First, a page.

WASHINGTON — By a vote of 52-48, President Donald Trump was found not guilty on the charge of abuse of power in his Senate impeachment trial.
Sen. Mitt Romney of Utah was the only Republican to vote in favor of a conviction. Trump was also acquitted on the second charge of obstruction of Congress by a strictly party-line vote of 53-47.
Last month, Trump became the third president in American history to be impeached by the House of Representatives, but like the previous two (Andrew Johnson and Bill Clinton) will remain in office after the Senate could not get the two-thirds majority (67 votes) needed for removal. As expected, reaction has been swift from both sides.
Two Ohioans on opposite ends of the political spectrum played a direct roll in the proceedings: Democratic U.S. Sen. Sherrod Brown voted to convict the president on both charges, while Republican Sen. Rob Portman voted to acquit. Shortly after the verdict, Brown posted a just-published op-ed he wrote for The New York Times, claiming many of his GOP colleagues only voted not guilty out of fear.
Portman, who last week called the president's actions in Ukraine that were at the center of the inquiry "inappropriate," say Congress should "let the American people decide" this November in the election. He also called on the Senate to "get back to work" pushing "bipartisan legislation."
Here's how members of Congress who represent Northeast Ohio reacted to the final vote.
Rep. Jim Jordan (R) - 4th district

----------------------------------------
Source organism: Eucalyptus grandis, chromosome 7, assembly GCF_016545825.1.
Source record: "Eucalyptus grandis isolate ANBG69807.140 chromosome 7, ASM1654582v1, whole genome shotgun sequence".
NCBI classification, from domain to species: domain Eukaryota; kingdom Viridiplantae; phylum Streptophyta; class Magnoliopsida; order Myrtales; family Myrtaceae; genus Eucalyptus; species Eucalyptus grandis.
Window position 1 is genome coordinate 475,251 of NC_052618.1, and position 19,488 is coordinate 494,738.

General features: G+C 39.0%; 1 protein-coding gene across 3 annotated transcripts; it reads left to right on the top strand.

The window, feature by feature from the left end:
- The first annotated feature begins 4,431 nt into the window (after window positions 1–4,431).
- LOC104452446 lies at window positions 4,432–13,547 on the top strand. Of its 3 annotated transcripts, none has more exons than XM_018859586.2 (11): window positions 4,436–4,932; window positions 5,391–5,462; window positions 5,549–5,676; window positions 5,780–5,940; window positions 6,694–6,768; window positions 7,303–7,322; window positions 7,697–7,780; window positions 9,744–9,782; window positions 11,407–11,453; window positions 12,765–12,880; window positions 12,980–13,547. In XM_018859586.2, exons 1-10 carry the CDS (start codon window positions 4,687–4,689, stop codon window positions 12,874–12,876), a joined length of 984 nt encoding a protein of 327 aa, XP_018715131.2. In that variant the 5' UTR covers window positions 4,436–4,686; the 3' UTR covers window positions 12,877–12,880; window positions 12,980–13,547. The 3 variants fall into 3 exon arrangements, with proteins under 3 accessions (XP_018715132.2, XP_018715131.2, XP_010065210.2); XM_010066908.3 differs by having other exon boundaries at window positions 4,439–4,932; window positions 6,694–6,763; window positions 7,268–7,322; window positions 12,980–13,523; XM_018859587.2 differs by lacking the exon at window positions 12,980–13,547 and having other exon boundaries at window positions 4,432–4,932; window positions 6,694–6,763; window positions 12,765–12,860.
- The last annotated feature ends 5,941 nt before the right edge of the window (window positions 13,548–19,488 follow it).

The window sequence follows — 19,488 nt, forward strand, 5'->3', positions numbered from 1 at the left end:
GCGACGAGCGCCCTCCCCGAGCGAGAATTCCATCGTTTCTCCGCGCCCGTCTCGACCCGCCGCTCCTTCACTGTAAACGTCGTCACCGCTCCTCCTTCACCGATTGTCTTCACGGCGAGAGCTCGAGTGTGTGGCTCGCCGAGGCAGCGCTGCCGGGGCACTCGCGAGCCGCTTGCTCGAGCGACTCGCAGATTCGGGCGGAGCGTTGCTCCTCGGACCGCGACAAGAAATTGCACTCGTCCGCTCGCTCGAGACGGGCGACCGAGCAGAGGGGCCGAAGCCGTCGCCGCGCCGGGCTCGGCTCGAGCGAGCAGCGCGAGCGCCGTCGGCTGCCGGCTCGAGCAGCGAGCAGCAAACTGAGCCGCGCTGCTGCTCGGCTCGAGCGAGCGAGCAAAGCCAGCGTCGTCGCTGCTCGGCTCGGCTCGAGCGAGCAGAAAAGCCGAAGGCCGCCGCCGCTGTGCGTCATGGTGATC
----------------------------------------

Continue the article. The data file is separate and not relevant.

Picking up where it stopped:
Rep. Bill Johnson (R) - 6th district
Rep. Marcy Kaptur (D) - 9th district
"The strength of America’s greatness cannot be attributed to one man, but to the force and determination of an entire people as diverse as the land we call home. Today’s vote to acquit President Trump is as much a reflection of the deep partisan divide in this country as it is a result. Despite overwhelming evidence and testimony, I fear President Trump, as well as future presidents of both parties, will be emboldened to undermine our democracy, subvert accountability, and avoid transparency with impunity because of the precedent set by the Senate Majority this evening."
"I am thankful for the bravery of individuals such as Senator Romney, who broke with the Republican Party by voting to convict President Trump for abuse of power. Such an act of patriotism should not be difficult, though sadly, it has proven to be a bridge too far for the Senate Majority. I align myself with the words he spoke on the floor of the Senate this afternoon:
"'There’s no question that the President asked a foreign power to investigate his political foe. That he did so for a political purpose, and that he pressured Ukraine to get them to help or to lead in this effort. My own view is that there’s not much I can think of that would be a more egregious assault on our Constitution than trying to corrupt an election to maintain power. And that’s what the President did.'
"The fact that Senator Romney and so many Democrats, especially those from moderate districts and states, stood up for what is right in the face of adversity is a testament that reason has not entirely escaped our politics. Regrettably, however, the inevitable degradation of our discourse, our institutions, and our democracy will be a price our country pays for the Senate Republicans’ cover-up of President Trump’s wrongdoings in Ukraine. The fact that Republicans voted to block additional witnesses and documents will forever be a stain on what has ling been called the world’s greatest deliberative body.
"For as long as I am in Congress, I will use any and all institutional power I have to hold President Trump and his Administration accountable to the people of this country and to those in Northern Ohio in particular. Such is my duty."
Rep. Tim Ryan (D) - 13th district
'IT WAS JUST LIE AFTER LIE AFTER LIE': Rep. Tim Ryan explains walking out of State of the Union Address to 3News
Ryan also spoke with 3News earlier Wednesday about his original vote to impeach the president.
This story will be updated as more reactions come in.